In 2007 singer-saxophonist-accordionist Matt Tolentino formed the Singapore Slingers. A type-of community band based in Dallas, in addition to its leader, the Slingers consist of a string quintet, flute, clarinet, oboe, alto, tenor, two cornets/trumpeters, trombone, banjo or guitar, piano, tuba, and drums-percussion. A collector and a big fan of the stock arrangements that were often recorded by big bands and orchestras of the early 1930s, Tolentino and his group perform quite a variety of music on their Rivermont CD Light My Way To Love.
While there are a few standards (including “My Baby Just Cares For Me,” “Falling In Love Again” and “Keepin’ Out Of Mischief Now”), it is fair to say that such numbers as “I Played Fiddle For The Czar,” “My Song Of The Nile,” “Oh, Donna Clara,” “Spooky Spooks,” and “Waffles” are not found in too many bands’ books.
Tolentino’s period vocals are heard on many of the numbers which range from Paul Whiteman-type jazz to dance music, early European-type cabaret, and show tunes. His lengthy liner notes are a plus and are full of interesting stories about the many largely unknown numbers and their vintage arrangements. While I wish that the band was given more opportunities to cut loose (although it seems to lack major soloists), Matt Tolentino succeeds at achieving the sound that he wanted. His CD is easily recommended to those who enjoy what was affectionately called at the time “Dime Store Dance Bands.”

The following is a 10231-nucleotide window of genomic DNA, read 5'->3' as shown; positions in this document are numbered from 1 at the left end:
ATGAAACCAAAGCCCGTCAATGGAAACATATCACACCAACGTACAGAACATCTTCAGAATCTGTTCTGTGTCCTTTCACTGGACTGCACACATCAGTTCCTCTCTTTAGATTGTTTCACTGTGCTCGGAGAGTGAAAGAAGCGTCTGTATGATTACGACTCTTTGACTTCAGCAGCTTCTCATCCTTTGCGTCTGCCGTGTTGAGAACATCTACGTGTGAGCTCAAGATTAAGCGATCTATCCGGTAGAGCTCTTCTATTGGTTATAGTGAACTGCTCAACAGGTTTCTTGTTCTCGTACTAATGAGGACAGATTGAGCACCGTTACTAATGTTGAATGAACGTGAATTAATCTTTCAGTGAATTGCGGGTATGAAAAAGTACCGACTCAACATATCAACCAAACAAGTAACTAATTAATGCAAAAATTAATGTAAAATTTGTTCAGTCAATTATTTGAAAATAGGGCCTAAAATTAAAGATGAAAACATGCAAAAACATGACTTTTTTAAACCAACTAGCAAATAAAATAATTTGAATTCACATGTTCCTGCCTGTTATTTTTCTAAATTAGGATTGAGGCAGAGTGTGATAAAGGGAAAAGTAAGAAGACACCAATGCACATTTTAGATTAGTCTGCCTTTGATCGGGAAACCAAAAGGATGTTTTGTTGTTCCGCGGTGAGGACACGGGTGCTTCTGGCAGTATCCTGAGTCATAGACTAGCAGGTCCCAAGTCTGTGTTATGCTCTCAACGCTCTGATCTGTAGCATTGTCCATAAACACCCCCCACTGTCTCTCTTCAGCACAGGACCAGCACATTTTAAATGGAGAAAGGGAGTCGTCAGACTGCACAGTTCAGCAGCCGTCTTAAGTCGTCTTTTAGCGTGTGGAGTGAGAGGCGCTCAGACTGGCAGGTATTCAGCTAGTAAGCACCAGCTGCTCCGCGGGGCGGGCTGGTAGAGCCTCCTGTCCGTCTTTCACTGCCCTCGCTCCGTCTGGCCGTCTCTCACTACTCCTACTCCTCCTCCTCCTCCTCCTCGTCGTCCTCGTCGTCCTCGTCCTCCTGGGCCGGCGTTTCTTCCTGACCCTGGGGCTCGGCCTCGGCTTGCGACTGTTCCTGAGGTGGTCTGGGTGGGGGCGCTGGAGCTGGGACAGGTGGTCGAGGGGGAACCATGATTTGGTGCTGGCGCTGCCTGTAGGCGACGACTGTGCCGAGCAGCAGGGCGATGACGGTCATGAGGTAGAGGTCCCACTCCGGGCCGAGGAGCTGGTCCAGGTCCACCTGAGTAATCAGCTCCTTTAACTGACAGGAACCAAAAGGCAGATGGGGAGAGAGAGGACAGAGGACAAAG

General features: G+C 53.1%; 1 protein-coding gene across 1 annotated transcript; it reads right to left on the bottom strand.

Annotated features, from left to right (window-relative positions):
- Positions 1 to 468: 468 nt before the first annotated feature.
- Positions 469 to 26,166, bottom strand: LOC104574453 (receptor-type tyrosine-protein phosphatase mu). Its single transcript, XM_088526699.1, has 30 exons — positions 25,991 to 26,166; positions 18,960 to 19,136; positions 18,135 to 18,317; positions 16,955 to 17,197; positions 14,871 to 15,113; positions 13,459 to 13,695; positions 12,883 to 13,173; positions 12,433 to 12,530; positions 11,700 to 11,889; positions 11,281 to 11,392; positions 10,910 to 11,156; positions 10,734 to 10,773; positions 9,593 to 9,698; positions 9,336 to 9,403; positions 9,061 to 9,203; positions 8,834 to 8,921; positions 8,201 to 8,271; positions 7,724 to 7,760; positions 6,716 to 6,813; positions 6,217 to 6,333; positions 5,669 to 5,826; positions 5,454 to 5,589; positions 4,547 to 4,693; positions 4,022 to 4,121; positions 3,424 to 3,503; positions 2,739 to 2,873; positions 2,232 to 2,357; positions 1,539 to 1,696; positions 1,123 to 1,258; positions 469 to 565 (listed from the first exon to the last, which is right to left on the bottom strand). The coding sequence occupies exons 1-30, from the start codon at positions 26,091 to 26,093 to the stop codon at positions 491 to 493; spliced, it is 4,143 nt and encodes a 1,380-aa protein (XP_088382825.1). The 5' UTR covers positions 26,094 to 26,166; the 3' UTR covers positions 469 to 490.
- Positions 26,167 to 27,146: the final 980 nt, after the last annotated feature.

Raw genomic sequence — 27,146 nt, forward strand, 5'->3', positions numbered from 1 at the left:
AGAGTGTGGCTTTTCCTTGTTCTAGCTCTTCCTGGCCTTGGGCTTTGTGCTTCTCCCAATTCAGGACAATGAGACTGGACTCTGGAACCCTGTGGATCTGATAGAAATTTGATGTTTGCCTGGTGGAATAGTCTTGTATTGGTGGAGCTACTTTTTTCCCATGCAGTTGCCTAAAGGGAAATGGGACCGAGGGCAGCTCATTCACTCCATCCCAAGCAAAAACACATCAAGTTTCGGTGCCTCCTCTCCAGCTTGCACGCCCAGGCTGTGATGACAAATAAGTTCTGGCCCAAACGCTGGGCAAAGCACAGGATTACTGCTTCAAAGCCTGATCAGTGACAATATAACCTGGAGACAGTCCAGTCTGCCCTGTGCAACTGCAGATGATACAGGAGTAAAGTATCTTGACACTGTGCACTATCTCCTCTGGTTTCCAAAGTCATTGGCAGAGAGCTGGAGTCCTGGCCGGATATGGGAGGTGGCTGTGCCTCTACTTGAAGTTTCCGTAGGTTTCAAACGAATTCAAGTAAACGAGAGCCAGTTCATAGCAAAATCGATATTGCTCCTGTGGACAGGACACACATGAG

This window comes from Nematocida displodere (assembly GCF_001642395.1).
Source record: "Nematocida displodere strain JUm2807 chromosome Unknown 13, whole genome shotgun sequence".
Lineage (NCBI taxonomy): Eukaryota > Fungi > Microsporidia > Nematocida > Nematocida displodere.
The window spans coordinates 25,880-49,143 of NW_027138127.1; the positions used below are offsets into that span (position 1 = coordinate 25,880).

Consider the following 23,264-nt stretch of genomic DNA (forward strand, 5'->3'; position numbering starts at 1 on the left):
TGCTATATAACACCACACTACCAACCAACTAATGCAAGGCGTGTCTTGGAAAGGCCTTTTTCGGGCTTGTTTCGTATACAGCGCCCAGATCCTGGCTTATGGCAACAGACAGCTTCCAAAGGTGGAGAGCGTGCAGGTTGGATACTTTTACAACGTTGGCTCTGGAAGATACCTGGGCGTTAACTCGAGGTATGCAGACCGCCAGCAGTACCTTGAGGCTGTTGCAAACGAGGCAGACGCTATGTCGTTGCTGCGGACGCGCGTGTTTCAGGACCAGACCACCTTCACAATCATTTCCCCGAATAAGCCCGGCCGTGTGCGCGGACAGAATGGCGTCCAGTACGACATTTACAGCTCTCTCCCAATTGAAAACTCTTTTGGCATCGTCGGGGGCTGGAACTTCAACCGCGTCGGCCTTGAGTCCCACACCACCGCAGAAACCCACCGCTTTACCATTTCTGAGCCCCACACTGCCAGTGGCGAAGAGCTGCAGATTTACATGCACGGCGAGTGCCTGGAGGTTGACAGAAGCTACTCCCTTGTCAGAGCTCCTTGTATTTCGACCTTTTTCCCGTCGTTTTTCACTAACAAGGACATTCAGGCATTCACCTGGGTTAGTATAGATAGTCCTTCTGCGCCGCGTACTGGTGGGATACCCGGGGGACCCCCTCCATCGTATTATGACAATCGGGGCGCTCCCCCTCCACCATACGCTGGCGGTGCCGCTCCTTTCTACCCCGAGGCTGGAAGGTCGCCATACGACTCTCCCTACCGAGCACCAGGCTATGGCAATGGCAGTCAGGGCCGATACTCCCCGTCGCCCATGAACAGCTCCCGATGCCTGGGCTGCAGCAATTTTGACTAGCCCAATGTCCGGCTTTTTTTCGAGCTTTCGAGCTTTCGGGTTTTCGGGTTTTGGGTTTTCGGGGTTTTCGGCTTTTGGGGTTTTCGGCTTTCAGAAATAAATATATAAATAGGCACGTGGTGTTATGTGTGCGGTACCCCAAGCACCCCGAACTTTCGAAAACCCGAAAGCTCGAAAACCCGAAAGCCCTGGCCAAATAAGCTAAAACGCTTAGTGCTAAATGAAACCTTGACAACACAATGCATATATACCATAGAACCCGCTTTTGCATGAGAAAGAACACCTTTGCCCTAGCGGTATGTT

Light My Way To Love
(Rivermont BSW-2257, 21 selections, TT = 71:01)
Since 1975 Scott Yanow has been a regular reviewer of albums in many jazz styles. He has written for many jazz and arts magazines, including JazzTimes, Jazziz, Down Beat, Cadence, CODA, and the Los Angeles Jazz Scene, and was the jazz editor for Record Review. He has written an in-depth biography on Dizzy Gillespie for AllMusic.com. He has authored 11 books on jazz, over 900 liner notes for CDs and over 20,000 reviews of jazz recordings.
Yanow was a contributor to and co-editor of the third edition of the All Music Guide to Jazz. He continues to write for Downbeat, Jazziz, the Los Angeles Jazz Scene, the Jazz Rag, the New York City Jazz Record and other publications.